Why does there always have to be a boyfriend? April 11, 2007Posted by kelly in bound, female relationships, G.I. Jane, Girlfight, La Femme Nikita, Set it off, Thelma and Louise, Tomb Raider 2.
I’ve noticed a pattern in the past few movies we’ve watched – every powerful woman has to have a love interest. In Working Girl, Thelma and Louise, La Femme Nikita, Tomb Raider 2, Set it Off, Bound, Girlfight, and G.I. Jane, there is a love interest for the main female character(s).
It seems like the boyfriends need to be there in order to assure the audience that these women aren’t as “hard” or unemotional as they seem to be. Underneath their tough exterior, they still fit perfectly into the heterosexual power dynamic where they are delicate and sensitive in the arms of men.
No matter how powerful these women are, they remain unthreatening because they would never use this power for evil. If they could, they would prefer to live “normal” lives because they are content with just having the love of a man (I don’t agree with this, but perhaps this is what writers hope the romantic interests will accomplish). In G.I. Jane, Jordan remains tough and resilient until the moment she sees her boyfriend. At this moment, she crumbles in his arms and cries – alas, she is still a woman!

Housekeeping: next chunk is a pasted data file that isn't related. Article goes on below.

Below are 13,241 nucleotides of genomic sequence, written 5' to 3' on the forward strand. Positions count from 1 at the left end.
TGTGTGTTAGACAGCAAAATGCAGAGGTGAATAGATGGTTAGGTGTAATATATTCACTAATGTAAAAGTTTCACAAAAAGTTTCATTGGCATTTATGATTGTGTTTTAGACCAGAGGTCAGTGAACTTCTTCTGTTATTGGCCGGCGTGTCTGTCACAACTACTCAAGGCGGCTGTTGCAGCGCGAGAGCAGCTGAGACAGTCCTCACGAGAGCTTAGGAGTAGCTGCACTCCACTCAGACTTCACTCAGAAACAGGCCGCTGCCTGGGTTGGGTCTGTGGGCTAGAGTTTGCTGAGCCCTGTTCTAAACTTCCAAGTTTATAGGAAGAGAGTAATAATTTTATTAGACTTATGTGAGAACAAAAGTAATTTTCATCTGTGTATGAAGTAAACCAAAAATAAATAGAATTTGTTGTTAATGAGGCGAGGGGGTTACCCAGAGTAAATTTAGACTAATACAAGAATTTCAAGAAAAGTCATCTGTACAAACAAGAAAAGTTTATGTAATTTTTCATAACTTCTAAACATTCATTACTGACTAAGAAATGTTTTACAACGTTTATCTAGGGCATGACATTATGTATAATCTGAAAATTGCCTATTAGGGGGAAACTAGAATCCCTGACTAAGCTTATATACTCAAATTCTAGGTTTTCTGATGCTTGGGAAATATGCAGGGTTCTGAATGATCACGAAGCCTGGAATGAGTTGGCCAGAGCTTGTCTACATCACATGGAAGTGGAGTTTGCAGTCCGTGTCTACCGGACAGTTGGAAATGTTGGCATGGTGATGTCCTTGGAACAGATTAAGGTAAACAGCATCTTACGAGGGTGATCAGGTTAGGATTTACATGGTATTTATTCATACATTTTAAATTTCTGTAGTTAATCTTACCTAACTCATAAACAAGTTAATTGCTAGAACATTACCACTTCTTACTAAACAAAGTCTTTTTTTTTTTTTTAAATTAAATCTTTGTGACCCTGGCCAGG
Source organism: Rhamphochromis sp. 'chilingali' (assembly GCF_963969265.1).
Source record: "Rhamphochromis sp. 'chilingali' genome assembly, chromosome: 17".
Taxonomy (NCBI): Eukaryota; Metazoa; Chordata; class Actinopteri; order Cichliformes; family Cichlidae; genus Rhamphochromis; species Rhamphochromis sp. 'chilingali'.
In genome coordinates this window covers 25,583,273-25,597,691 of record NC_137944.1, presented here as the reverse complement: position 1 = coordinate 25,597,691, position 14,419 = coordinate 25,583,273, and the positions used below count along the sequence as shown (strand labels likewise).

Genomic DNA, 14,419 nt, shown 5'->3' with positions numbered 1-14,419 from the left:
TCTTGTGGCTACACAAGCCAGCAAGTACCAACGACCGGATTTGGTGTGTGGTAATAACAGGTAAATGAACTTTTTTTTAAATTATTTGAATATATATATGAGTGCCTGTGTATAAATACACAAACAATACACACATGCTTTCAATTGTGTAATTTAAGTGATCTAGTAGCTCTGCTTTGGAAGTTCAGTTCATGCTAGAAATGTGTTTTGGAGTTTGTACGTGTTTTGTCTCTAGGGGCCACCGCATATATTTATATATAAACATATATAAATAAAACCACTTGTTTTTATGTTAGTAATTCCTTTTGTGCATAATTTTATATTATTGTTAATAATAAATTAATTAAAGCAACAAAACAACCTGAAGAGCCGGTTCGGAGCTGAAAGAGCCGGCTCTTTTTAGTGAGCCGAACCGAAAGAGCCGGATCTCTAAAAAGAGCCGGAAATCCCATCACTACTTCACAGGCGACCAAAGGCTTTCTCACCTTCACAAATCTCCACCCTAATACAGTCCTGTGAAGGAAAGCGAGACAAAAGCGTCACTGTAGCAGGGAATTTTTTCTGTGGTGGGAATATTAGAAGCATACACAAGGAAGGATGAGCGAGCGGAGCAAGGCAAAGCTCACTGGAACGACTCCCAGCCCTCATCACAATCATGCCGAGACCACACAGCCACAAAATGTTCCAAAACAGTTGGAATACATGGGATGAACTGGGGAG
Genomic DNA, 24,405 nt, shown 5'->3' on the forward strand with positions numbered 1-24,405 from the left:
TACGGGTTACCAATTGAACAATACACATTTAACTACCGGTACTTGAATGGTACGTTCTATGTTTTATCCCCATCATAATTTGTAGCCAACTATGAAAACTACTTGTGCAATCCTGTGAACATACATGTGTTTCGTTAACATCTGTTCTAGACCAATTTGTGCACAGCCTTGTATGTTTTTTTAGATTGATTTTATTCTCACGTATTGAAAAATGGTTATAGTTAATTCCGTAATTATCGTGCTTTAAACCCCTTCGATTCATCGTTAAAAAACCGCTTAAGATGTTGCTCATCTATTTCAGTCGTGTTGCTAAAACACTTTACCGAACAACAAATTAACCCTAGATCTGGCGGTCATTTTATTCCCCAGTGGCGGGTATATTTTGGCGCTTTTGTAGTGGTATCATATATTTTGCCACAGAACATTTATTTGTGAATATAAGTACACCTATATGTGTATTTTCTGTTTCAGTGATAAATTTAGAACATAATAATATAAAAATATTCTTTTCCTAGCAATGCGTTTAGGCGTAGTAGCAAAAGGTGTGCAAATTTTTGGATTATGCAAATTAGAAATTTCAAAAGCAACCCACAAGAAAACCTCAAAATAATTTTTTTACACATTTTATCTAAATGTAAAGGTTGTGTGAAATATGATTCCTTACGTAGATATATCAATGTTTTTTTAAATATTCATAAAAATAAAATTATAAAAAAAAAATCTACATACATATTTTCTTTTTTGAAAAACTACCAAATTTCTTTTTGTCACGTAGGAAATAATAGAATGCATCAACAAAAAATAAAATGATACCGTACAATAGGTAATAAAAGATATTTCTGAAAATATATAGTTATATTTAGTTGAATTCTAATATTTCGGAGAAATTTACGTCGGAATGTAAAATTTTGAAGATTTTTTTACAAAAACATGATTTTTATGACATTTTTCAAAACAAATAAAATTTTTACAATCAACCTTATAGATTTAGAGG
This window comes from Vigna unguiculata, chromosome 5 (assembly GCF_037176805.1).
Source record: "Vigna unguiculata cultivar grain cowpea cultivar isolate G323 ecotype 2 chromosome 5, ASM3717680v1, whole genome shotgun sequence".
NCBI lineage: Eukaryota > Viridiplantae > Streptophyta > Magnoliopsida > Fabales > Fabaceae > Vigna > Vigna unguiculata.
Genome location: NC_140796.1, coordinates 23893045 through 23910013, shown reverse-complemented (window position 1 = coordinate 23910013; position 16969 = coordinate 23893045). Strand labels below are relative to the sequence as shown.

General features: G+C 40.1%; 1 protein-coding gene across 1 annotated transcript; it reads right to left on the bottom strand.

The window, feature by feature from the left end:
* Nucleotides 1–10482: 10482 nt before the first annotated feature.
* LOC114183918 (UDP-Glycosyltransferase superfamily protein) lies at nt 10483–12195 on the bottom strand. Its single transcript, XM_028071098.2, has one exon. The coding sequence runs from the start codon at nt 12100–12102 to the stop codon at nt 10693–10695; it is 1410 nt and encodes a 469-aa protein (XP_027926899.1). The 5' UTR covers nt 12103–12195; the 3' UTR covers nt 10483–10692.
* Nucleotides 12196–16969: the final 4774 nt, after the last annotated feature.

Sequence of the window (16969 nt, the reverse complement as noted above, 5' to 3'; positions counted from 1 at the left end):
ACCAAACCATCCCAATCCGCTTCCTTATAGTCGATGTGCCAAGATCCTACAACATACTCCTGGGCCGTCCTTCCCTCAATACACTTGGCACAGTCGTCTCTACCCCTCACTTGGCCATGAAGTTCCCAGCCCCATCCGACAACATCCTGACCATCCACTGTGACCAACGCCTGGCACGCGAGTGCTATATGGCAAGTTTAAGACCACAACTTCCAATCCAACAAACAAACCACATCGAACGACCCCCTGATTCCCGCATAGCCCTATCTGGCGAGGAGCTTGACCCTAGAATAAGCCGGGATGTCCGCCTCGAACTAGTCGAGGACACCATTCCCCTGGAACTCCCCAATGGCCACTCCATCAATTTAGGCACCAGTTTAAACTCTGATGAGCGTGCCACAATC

Although in Tomb Raider 2, Lara Croft is able to rise above this requirement for a boyfriend, we get the sense that if Gerard Butler’s character were more trustworthy, then Ms. Croft would also find herself with a mate.
In Girlfight, Michelle Rodriguez’s character only seems weak when she sees her love interest with another woman. The film even ends with them finally ending up together, making it seem as though finding love is the ultimate goal for a woman. Even though the character has accomplished her dream of winning a boxing title, the film ends with her kissing a man, as if this is the ultimate reward – this is actually what will make her happy.
Even in Bound, where we see a relationship between two women, we all stated how we expected one to kill the other (that’s how it would have worked in a movie with men). But as they are both women, love is more important to them than having all the money and power to themselves, and so they blindly trust each other because they value their relationship so much.
While the concept is much more complex than I have made it out to be, one does have to wonder why a story about a woman always seems to need a love interest in order for it to be complete. Why does a woman always have to be emotionally attached to someone, especially someone who often makes her question or compromise her goals (as in the case of Tomb Raider 2 and Set it Off)? In class some people spoke of how certain characters were “masculine” because they didn’t cry when they killed others. Does a woman have to show emotion in order to be a woman? Is a story so unbelievable if a woman acts purely out of selfish desires and never considers others? Male protagonists seem to function perfectly without love interests, yet, from what I’ve seen, female protagonists are rarely given the chance.